So let met preface this article with this. There is a lot of speculation in this article. Most of this speculation is based on hard data, but not always the data I’d like it to be. I do talk about my assumptions and where I get things from. All told I’m probably going to raise more questions than I can answer, but ultimately this is intended to be food for thought, perspective if you will, not a rebuttal or refutation of something.

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You’ll have to forgive me, I have a bit of a rant here with on the level of discussion on the Internet around cameras. Don’t get me wrong, I like talking about cameras and other camera gear, and even to some extent the apparent strategies of various manufactures. Heck, I’ve even written a series of posts advancing ideas that I’d like to see implemented by camera makers. In fact, it’s probably safe to say that a good percentage of us photographers like engaging in these kinds of discussions.

At the same time, I find myself continually annoyed by the level of discourse on these kinds of topics. A large part of that,I believe, stems from the near complete lack of good data and information to work in these kinds of discussions. As a result, it’s very easy to make claims that are both unsupported and subject to significant levels of bias.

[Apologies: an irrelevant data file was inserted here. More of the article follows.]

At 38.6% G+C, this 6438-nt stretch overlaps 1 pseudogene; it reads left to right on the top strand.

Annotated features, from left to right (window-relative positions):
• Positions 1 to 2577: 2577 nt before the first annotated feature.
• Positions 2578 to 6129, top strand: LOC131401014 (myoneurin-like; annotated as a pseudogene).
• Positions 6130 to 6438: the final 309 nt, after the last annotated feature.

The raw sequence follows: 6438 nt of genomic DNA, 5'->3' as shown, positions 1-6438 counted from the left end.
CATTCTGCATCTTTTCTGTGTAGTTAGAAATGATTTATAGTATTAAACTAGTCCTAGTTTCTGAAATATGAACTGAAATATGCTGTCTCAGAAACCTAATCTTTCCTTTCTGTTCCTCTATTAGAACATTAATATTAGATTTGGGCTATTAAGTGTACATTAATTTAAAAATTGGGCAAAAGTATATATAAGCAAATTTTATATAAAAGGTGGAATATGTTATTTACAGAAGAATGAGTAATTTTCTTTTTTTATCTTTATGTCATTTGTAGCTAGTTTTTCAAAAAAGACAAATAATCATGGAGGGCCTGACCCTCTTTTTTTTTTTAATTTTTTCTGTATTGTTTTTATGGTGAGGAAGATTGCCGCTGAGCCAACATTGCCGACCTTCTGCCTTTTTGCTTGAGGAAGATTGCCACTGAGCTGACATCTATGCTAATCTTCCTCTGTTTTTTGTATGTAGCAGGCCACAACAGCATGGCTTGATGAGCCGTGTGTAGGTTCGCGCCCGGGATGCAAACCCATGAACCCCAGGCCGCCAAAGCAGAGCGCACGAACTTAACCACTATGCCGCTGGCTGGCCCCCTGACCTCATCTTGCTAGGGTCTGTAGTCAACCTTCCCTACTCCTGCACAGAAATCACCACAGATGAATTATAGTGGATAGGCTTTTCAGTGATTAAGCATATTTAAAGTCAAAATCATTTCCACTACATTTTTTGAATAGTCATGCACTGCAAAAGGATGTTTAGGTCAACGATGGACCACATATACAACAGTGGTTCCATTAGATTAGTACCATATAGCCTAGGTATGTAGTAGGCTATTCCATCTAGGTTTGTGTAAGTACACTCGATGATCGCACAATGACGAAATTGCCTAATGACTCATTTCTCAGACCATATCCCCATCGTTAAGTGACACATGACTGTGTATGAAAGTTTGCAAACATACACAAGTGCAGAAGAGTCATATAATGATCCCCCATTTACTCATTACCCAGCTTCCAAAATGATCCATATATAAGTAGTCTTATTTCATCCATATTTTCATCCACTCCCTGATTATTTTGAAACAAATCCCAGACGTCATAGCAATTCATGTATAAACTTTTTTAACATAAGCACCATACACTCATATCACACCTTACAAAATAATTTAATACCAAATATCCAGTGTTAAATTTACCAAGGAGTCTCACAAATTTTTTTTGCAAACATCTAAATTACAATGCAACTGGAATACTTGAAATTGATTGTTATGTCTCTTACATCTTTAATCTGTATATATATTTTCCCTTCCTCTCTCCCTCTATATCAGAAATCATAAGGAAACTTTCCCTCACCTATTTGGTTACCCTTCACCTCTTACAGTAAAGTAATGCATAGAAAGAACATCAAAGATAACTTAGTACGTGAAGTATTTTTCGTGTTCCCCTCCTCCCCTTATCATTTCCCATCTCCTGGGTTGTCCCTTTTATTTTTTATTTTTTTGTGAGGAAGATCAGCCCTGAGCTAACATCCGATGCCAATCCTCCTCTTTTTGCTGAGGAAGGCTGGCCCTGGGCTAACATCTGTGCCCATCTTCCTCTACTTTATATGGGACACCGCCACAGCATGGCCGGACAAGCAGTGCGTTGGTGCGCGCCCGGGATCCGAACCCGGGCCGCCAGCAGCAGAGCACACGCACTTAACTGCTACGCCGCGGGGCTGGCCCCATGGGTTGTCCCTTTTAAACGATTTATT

It’s not just commenters on various discussion forum who are “guilty”, if you can even call it that, of not being able to discuss things effectively. Many authors of articles published by the photography press have fallen in to the same traps of not having enough data to properly contextualize things they’re talking about — or worse just going for outright sensationalism like so much of the rest of the media.

Certainly there is data out there on things like the demand for features and actual market share rates at a segment level. However, it’s almost always not publicly available, and in many cases almost certainly proprietary and so will never become publicly available.

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Mesa Verde National Park is probably not the first place anyone thinks of when they think of interesting National Parks. Honestly, I can’t say it’s the first place I think of either. But it is interesting in its own way, and it’s especially interesting if you’re interested in anthropology and how early people dealt with the harsh landscape that is the American Southwest.

In late October of 2016, I went with my family on a road trip adventure across some of the American Southwest. I’ve already written about the Grand Canyon and Durango and the Durango and Silverton Narrow Gauge railroad. This time I want to talk about Mesa Verde, a rather obscure National Park focused on protecting some of the cultural heritage of the early peoples of the Southwest.

I’ve been to Mesa Verde twice, once in 1997 and once on this trip. Combined, I’ve probably spent less than 6 or 8 hours in the park. However, I have no recollection of even seeing a cliff dwelling, let alone visiting one, so that was something I wanted to rectify as much as possible this time.